The slamming of a door, proverbial or literal, is a symptom of emotional dysregulation. As a teenager, I let the annoyances, sadness, and frustrations pile higher and higher because “You will be Little ladies,” and “You don’t need a nap during the day,” and “I’ll give you something to cry about,” and “Do you want an attitude adjustment?” Instead of trying to enter the conversation, I was intimidated by whatever consequence awaited me (and I assumed there would be from prior experience). So I just grinned and bore it. Or didn’t grin. But definitely had to bear it. And then it would get to be so much that eventually I would yell so loud and slam the door so hard and cry so uncontrollably as I walked as fast as I could to my friend’s house across the church parking lot and present my emotional dysregulation volcano or dumpster fire or whatever metaphor you want. I made it someone else’s problem because I wasn’t given the skills or the safe space to practice. There was very little room for error, and especially since I was a high-achieving, super motivated student and responsible member of the family.

So now as a grown-ass adult, I am doing my best to realize when I am getting ready to slam a door, and being completely sober can make it even more difficult. But I don’t like slamming doors, or yelling, “I hate you!” or “I never want to see you again!” or “You don’t understand me and you never will!” so I try my best to make sure it doesn’t happen.

I’m still learning how to self-regulate. The third week in January, a four-day work week I might add, was one of great emotional dysregulation. By that Friday night, every single grief, worry, sadness, emotion was turned up loud. And the only way I knew how to navigate it was to just pull the plug from the wall. I’m still learning how to turn the volume dial.. like back in the day when you got a new boombox and the volume or tuner dial were oh-so-sensitive. Or when you accidentally gun the rental car out of the airport parking lot. Nothing under 90, amirite?

The problem with using alcohol or any substance to soothe is that the practice of regulating yourself is delayed. You might think, Yeah, I need to work through this, but not tonight. It’s been a week. I’ll relax tonight and deal with it another time. But doing that is only putting a kink in the hose. It’ll straighten itself out at some point and then where will you be?

I think one reason I don’t turn to alcohol when I’m confronted with negative experiences or emotions is that it isn’t my only coping mechanism. I think this is key. I write. I read. I go for a walk. I go for a run. I message a friend. I have other ways of turning down that dial, and those things have aided in my entire journey with alcohol.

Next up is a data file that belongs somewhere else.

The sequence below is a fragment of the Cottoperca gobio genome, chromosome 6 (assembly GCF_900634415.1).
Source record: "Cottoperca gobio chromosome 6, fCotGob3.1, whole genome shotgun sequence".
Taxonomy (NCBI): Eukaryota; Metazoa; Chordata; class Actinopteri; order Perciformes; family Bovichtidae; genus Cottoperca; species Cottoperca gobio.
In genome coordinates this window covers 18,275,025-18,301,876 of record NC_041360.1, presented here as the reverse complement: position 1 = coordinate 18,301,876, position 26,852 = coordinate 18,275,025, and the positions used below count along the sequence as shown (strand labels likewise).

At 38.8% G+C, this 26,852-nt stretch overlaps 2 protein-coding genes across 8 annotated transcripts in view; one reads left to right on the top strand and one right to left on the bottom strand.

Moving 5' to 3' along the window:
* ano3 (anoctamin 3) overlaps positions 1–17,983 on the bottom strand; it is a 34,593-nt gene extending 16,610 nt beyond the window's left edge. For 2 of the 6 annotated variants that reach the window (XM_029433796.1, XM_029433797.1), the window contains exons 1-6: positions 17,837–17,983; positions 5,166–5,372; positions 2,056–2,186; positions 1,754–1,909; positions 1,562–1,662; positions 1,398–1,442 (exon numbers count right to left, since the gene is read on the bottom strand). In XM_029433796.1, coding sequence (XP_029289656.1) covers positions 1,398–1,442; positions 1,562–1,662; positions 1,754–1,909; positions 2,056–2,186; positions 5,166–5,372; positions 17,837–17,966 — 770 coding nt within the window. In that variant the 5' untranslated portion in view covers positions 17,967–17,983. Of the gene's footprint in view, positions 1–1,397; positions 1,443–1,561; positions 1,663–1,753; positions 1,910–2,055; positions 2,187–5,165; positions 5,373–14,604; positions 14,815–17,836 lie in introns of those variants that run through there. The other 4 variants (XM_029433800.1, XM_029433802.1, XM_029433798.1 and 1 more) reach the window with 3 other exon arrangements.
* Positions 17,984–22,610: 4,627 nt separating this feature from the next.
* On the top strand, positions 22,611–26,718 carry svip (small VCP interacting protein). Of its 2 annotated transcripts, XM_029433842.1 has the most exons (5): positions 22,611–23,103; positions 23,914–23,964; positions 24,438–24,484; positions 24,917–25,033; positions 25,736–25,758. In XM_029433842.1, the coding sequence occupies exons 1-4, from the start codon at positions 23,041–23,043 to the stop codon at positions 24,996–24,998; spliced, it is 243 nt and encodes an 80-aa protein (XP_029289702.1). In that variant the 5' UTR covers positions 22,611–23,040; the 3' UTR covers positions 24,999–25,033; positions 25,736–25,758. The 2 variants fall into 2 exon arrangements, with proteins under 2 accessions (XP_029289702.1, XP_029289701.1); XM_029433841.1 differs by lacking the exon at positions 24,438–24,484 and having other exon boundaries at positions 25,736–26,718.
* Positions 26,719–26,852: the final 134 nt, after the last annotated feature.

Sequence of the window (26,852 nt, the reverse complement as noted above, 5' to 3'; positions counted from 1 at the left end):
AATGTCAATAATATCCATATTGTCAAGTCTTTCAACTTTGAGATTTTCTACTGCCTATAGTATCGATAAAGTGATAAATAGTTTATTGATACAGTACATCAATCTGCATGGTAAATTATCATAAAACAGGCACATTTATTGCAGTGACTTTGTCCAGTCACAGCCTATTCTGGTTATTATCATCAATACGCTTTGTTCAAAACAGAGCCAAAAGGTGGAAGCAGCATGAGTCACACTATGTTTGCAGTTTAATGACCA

Creativity for creativity’s sake

I think I underestimated the effect that reading so much would have on me. I forgot how a book can climb its way into your soul, into the very threads which weave you together. Upending your memories, thoughts, feelings, relationships. Turning over new stones of discovery and wrecking you in the very best way in the process.

At least that’s what reading’s done for me.

Some books go fast – I’m a witness to a story and being entertained. Other books train me to run faster and jump over hurdles I’d never encountered before.

Sometimes you see yourself in the characters. In this latest one I’m reading, Migrations by Charlotte McConaghy, the timeline that constantly jumps around actually makes total sense. Franny Stone, the main character, is 34 years old. Just like me. She has endured many traumatic events that I never have, but all within a day or a week or a month I can revisit so many versions of myself, replay hours of scenes in my head, recreate complete environments as if I were a computer program. The mood and tone this book engenders has tapped into some deep shit, that I will say.

One super unexpected result reading has had is that my creativity is blooming again. Other factors might include (but not be limited to) less screen time on my phone; more going for walks around town; less alcohol flowing through my veins and disrupting, well, everything; working through therapy and mining and carrying out all the things in my soul, beautiful and banal, enticing and eccentric.

I feel so much like who I was right before puberty and who I became right after – all the feelings of impending womanhood and adulthood and potential mothering all wrapped into one. A giant ball of creativity and longing that looks tangled, makes complete sense to me, but that the world wants to see wrapped nicely and symmetrically into a ball.